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The purpose of this study was to examine “intangible” characteristics that scouts consider when evaluating draft-eligible prospects for the Western Hockey League. Sixteen scouts participated in semistructured interviews that were subjected to an inductive thematic analysis and then organized around predetermined categories of why intangibles were important, what intangibles were valued, and how scouts evaluated these intangibles. Intangibles helped scouts establish players’ fit with the organizational culture of teams and influenced scouts’ draft-list ranking of players. The key intangibles scouts sought were labeled compete, passion, character, and leadership/team player. Scouts noted red flags (i.e., selfish on-ice behaviors, bad body language, and poor parental behavior) that led them to question players’ suitability for their respective organizations. Finally, scouts used an investigative process to identify and evaluate these intangibles through direct observation; interviews with players, coaches, and trainers; and assessments of players’ social media activities. Implications for sport psychology consultants are discussed.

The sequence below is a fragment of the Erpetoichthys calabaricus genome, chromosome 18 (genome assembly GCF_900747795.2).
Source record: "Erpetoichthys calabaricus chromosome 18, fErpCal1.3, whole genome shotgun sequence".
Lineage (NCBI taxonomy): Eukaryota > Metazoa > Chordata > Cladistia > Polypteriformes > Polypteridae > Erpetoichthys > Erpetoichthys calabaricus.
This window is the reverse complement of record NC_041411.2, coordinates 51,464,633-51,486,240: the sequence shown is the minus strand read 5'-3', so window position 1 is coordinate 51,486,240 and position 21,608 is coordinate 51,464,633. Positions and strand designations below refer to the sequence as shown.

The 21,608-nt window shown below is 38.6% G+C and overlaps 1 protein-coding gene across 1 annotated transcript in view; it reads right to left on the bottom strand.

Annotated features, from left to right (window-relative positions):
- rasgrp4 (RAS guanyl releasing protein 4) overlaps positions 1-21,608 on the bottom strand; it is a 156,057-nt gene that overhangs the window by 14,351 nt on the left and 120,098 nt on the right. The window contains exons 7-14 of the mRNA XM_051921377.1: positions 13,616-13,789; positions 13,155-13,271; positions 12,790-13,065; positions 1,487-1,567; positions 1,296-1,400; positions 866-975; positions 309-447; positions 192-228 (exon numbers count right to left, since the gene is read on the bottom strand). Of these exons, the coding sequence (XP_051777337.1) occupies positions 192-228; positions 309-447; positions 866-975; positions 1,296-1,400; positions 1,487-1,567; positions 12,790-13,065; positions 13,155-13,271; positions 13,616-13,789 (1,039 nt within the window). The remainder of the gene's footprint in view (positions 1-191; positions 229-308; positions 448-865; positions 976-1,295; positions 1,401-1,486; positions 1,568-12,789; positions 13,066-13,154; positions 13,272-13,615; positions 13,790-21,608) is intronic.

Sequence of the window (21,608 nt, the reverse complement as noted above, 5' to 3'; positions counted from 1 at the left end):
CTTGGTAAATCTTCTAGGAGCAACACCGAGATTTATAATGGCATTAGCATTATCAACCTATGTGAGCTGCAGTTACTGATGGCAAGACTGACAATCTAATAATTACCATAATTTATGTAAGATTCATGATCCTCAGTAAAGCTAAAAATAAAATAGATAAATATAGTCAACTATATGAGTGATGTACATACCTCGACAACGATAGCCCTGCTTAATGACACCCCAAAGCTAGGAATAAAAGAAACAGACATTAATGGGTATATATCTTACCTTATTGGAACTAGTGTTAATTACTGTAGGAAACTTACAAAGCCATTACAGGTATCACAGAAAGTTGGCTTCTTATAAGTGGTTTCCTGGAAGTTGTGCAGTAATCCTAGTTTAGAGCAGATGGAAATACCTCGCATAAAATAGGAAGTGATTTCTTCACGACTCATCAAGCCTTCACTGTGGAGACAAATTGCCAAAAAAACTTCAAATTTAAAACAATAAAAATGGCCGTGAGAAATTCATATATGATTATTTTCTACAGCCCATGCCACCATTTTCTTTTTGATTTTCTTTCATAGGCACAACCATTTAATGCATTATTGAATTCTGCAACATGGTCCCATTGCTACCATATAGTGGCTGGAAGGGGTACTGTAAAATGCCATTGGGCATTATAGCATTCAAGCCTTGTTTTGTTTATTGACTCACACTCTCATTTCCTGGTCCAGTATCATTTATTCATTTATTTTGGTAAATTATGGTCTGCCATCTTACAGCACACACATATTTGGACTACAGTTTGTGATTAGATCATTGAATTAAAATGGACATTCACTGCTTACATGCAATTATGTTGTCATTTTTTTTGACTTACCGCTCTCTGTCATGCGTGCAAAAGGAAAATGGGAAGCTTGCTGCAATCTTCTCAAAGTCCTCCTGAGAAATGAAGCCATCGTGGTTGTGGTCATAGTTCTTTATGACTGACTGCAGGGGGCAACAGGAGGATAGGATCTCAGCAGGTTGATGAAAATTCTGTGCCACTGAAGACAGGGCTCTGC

The authors are with the Faculty of Kinesiology, Sport, & Recreation, University of Alberta, Edmonton, AB, Canada.